About $8.4 million worth of upgrades are underway in the Madisonville school district but will take at least two years to complete.
The school board last week authorized the issuance, sale and delivery of building bonds for new construction, a measure that was approved by voters in May 2015 with an approval rating of almost 80 percent.
“Interest rates are better than they’ve ever been,” said Superintendent Keith Smith. “It’s a perfect time for us to do something.”
A committee formed in 2013 to assess needs for the district, at which student enrollment is growing at an average rate of 3 percent per year.
The high school, which opened in 1966, has the greatest facility needs, as it is operating at maximum capacity and there are no available classrooms for student or program growth. The auditorium no longer meets UIL standards for one-act play competition, and needs were identified for increased college and career readiness instructional programs, Smith said.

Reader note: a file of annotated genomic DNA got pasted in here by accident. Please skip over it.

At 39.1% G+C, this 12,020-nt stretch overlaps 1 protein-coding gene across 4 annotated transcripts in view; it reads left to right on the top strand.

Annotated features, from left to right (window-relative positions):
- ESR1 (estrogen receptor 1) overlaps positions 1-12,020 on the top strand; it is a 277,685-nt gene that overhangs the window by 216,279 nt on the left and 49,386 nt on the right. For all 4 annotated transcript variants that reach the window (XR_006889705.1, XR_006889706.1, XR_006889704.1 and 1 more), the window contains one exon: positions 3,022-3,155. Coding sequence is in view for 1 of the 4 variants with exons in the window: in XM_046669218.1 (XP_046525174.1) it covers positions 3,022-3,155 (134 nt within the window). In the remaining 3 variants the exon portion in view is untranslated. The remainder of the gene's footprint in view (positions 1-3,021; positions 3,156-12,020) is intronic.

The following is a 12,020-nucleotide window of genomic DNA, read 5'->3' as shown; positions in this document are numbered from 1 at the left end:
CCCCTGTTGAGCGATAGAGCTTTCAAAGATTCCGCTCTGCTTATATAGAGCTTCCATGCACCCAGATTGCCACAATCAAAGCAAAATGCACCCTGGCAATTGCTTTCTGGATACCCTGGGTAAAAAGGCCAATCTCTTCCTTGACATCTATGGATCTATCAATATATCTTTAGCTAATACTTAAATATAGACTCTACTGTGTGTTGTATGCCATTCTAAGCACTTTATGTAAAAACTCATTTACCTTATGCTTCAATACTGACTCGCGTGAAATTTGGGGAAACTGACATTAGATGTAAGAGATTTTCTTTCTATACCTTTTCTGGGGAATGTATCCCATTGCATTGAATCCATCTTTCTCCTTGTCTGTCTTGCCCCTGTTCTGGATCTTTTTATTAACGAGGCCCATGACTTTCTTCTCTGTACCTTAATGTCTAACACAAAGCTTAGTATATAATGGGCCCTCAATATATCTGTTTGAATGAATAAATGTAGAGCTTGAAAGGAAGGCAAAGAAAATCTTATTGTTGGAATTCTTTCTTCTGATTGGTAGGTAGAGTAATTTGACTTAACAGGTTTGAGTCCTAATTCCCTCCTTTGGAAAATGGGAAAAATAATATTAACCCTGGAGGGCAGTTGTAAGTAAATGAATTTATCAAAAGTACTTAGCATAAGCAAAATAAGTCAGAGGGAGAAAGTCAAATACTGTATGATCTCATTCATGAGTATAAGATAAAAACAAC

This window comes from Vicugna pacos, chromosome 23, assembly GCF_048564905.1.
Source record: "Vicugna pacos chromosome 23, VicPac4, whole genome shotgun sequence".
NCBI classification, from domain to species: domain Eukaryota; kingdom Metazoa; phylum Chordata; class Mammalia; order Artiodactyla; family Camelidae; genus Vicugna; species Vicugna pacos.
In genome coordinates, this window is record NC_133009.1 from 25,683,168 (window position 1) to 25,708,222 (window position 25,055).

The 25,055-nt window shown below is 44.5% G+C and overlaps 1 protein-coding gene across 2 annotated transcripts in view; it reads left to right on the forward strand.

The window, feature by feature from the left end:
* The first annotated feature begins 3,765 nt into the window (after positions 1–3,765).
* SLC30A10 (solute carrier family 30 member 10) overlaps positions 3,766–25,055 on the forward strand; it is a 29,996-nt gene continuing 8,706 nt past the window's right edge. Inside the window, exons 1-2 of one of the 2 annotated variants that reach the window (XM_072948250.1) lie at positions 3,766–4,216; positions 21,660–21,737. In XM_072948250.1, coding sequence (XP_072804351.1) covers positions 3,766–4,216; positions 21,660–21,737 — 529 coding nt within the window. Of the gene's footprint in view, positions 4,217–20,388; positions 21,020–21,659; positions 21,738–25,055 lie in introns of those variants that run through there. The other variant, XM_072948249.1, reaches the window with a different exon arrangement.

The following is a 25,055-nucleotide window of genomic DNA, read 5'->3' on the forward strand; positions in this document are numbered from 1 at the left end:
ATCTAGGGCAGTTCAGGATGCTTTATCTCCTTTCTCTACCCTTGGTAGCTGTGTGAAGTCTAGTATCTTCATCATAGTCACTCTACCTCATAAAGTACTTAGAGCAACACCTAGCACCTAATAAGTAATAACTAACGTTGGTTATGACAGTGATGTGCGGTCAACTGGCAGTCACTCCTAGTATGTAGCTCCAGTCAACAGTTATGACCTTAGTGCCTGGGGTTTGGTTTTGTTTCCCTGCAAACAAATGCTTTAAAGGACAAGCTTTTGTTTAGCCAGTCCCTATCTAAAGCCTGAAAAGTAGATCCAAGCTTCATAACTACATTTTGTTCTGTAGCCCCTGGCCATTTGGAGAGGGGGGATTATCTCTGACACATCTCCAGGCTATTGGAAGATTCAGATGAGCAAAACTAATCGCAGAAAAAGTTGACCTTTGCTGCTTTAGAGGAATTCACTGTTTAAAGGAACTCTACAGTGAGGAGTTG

The bond funds will cover auto tech and small engine repair classrooms, a shop, culinary arts lab, three family and consumer science classes, classrooms to accommodate health and medical vocational classes and a college-style lecture hall for the dual credit program. Additionally, a new secure entrance will be added to the school to increase safety.
The needs were weighed against the option of building a new $43 million high school, and it was determined that they could be best addressed by renovations, Smith said.
Along with the high school upgrades, eight classrooms will be added to the elementary school, along with a new entrance and an additional freezer for nutritional needs.
Additions at the junior high include a new band hall and conversion of the existing band hall into a choir and theater arts room. The entry area will be secured and additional parking will be constructed.
The intermediate school, built in 2000, is in good shape, Smith said, and meets the needs of students even considering projected growth. A secure main entrance will be added.
Work has been ongoing for about a month, and they are trying to make as much progress as possible during the summer, Smith said.
“When the kids come back to school, we have to slow it down for safety reasons,” he said.
He expects that property taxes will increase slightly until the elementary school is paid off in 2020, but the benefits of the upgrades are well worth it.
“It attracts people to our schools and local businesses when we have nice facilities,” Smith said.